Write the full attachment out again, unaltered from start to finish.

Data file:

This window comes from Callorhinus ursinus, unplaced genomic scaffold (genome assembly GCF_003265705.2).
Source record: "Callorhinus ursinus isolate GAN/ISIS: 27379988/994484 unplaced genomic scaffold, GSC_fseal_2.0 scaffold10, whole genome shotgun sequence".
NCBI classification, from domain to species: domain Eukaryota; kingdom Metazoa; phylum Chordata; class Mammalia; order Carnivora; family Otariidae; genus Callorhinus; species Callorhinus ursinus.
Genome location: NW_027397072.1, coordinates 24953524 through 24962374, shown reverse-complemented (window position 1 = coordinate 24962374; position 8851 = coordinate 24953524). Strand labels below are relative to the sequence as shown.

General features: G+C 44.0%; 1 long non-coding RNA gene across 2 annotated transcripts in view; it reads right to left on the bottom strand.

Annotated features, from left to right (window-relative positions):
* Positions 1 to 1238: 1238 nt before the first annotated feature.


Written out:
This window comes from Callorhinus ursinus, unplaced genomic scaffold (genome assembly GCF_003265705.2).
Source record: "Callorhinus ursinus isolate GAN/ISIS: 27379988/994484 unplaced genomic scaffold, GSC_fseal_2.0 scaffold10, whole genome shotgun sequence".
NCBI classification, from domain to species: domain Eukaryota; kingdom Metazoa; phylum Chordata; class Mammalia; order Carnivora; family Otariidae; genus Callorhinus; species Callorhinus ursinus.
Genome location: NW_027397072.1, coordinates 24953524 through 24962374, shown reverse-complemented (window position 1 = coordinate 24962374; position 8851 = coordinate 24953524). Strand labels below are relative to the sequence as shown.

General features: G+C 44.0%; 1 long non-coding RNA gene across 2 annotated transcripts in view; it reads right to left on the bottom strand.

Annotated features, from left to right (window-relative positions):
* Positions 1 to 1238: 1238 nt before the first annotated feature.